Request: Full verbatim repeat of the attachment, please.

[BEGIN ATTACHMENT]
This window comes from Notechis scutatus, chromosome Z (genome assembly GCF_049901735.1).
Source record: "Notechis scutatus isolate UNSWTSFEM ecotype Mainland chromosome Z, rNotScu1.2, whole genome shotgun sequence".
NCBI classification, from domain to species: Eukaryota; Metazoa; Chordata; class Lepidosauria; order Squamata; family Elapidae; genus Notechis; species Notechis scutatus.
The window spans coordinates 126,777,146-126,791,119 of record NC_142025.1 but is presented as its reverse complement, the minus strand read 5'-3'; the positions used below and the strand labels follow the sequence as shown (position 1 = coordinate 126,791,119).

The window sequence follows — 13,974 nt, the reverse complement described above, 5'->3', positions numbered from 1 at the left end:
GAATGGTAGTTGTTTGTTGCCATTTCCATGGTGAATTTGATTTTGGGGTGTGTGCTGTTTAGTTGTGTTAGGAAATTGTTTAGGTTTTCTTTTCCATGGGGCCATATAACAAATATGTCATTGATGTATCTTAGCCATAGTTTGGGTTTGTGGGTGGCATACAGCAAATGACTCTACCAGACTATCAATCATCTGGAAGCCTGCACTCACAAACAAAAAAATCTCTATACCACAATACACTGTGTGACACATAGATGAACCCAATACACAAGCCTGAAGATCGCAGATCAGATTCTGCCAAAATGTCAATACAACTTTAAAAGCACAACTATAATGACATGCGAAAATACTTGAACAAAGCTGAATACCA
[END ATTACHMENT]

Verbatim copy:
This window comes from Notechis scutatus, chromosome Z (genome assembly GCF_049901735.1).
Source record: "Notechis scutatus isolate UNSWTSFEM ecotype Mainland chromosome Z, rNotScu1.2, whole genome shotgun sequence".
NCBI classification, from domain to species: Eukaryota; Metazoa; Chordata; class Lepidosauria; order Squamata; family Elapidae; genus Notechis; species Notechis scutatus.
The window spans coordinates 126,777,146-126,791,119 of record NC_142025.1 but is presented as its reverse complement, the minus strand read 5'-3'; the positions used below and the strand labels follow the sequence as shown (position 1 = coordinate 126,791,119).

The window sequence follows — 13,974 nt, the reverse complement described above, 5'->3', positions numbered from 1 at the left end:
GAATGGTAGTTGTTTGTTGCCATTTCCATGGTGAATTTGATTTTGGGGTGTGTGCTGTTTAGTTGTGTTAGGAAATTGTTTAGGTTTTCTTTTCCATGGGGCCATATAACAAATATGTCATTGATGTATCTTAGCCATAGTTTGGGTTTGTGGGTGGCATACAGCAAATGACTCTACCAGACTATCAATCATCTGGAAGCCTGCACTCACAAACAAAAAAATCTCTATACCACAATACACTGTGTGACACATAGATGAACCCAATACACAAGCCTGAAGATCGCAGATCAGATTCTGCCAAAATGTCAATACAACTTTAAAAGCACAACTATAATGACATGCGAAAATACTTGAACAAAGCTGAATACCA